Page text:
2011 Honouree: Lloyd Dorfman

In any discussion of what philanthropy and sponsorship can do for the arts, the story of the Travelex tickets at the National Theatre is never far away. In the nine years since they were launched, priced initially at £10 and now at £12, 1.2m have been sold. Of those, almost a third were bought by people who had never visited the National before. The scheme has become an example that theatres around the country – and indeed around the world – would love to emulate. What they will struggle to find is a man with the vision and enthusiasm of Travelex’s founder, Lloyd Dorfman.

Lloyd started his currency exchange business 35 years ago, beginning with a single shop in central London, and has since seen the company valued at more than £1bn. Under his guidance, Travelex has become a major sponsor of the arts, and it was his decision to support the National’s £10 ticket scheme. “Travelex tickets have totally turned around the perception of the National Theatre,” says Nicholas Hytner, its director. “And it means we have been able, most years, to present at least one challenging new play, as well as a much more uncompromising repertoire of classical and recent plays than the National had been able to produce for some time.”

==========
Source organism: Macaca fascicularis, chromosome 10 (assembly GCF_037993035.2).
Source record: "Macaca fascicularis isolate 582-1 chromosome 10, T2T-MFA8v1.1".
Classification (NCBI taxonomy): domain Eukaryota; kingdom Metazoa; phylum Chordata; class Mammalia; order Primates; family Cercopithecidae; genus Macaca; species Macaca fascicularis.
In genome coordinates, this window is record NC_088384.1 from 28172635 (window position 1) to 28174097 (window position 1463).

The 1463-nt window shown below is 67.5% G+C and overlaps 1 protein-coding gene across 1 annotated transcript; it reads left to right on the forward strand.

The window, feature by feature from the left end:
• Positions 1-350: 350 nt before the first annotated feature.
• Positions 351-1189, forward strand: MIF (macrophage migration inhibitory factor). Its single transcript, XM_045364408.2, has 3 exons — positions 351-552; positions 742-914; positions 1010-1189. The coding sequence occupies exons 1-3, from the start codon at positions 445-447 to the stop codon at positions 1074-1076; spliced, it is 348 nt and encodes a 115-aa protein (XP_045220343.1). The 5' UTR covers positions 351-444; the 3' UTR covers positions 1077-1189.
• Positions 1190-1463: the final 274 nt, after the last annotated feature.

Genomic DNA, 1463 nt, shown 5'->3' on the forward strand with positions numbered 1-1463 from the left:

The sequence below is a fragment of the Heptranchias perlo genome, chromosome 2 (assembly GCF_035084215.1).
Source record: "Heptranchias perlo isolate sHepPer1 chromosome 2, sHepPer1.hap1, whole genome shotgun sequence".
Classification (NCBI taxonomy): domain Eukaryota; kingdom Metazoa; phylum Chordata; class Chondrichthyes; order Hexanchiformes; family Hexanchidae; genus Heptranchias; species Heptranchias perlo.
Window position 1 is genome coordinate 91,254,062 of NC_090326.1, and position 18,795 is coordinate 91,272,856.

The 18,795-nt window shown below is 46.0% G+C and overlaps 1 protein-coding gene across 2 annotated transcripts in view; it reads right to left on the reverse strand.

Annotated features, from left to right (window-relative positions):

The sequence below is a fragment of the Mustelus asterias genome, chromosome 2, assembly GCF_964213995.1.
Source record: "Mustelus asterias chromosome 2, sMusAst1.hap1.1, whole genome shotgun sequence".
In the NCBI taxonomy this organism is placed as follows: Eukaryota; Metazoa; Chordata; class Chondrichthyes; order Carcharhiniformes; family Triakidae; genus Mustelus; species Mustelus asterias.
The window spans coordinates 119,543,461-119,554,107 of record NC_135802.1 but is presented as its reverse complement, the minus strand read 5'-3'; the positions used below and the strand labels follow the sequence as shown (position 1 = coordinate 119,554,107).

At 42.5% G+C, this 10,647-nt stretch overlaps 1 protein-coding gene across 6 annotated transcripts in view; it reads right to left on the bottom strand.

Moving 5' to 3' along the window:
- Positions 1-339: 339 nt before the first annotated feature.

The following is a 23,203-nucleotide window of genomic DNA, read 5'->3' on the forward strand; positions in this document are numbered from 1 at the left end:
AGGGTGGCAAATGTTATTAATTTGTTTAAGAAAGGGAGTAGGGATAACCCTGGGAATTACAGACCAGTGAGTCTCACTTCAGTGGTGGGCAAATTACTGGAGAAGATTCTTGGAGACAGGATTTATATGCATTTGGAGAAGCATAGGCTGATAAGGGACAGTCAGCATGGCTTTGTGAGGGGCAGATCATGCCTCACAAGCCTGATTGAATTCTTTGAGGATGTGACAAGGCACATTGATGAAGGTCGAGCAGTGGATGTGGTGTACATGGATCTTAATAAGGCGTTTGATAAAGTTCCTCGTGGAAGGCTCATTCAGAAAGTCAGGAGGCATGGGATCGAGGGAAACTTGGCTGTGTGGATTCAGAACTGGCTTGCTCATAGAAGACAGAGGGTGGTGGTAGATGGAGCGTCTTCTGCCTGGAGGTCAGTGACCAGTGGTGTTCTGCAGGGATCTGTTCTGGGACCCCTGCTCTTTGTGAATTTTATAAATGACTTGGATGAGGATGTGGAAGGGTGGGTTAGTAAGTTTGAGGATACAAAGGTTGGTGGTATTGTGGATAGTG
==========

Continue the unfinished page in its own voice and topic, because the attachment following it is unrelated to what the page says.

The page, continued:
Meanwhile, Lloyd’s personal contribution to the performing arts has been extraordinary. He is a significant donor to The Royal Opera House, the Southbank, the Royal Court, the Donmar Warehouse, the Royal Ballet School, Sadlers Wells and the Roundhouse, where he also sat as chairman for three years. In the past, he also supported the Royal Opera House through another Travelex sponsorship, which made many of the best seats available for just £10. Of the people who applied for these tickets, 80% had never made a booking there before. At the Southbank Centre, his personal contribution helped to make it possible for the renovation of the Royal Festival Hall to be completed on time, and on budget.

And of course, Lloyd is also a central figure at the National where, in 2007, he joined the Board. Its current N.T Future project will renovate the theatre complex, making it larger, more technologically sophisticated and more energy-efficient, as well as helping to expand its education work. Should any prospective donor want proof of Lloyd’s own commitment to the project, they need only look at the £10m he pledged to it himself last year. This gift is almost certainly the largest ever made by a private individual to a British theatre – a truly startling case of putting one’s money where one’s mouth is.

“Lloyd is a genuine theatre enthusiast,” Hytner says. “He and his wife Sarah are great theatregoers, and he’s personally committed to the idea of more people seeing good work.”

When the NT Future project is completed, towards the end of 2013, the Cottesloe Theatre will quite rightly be renamed the Dorfman Theatre. A still greater testament to Lloyd’s achievements, however, will be the Dorfman audiences who return to sit there in the decades to come.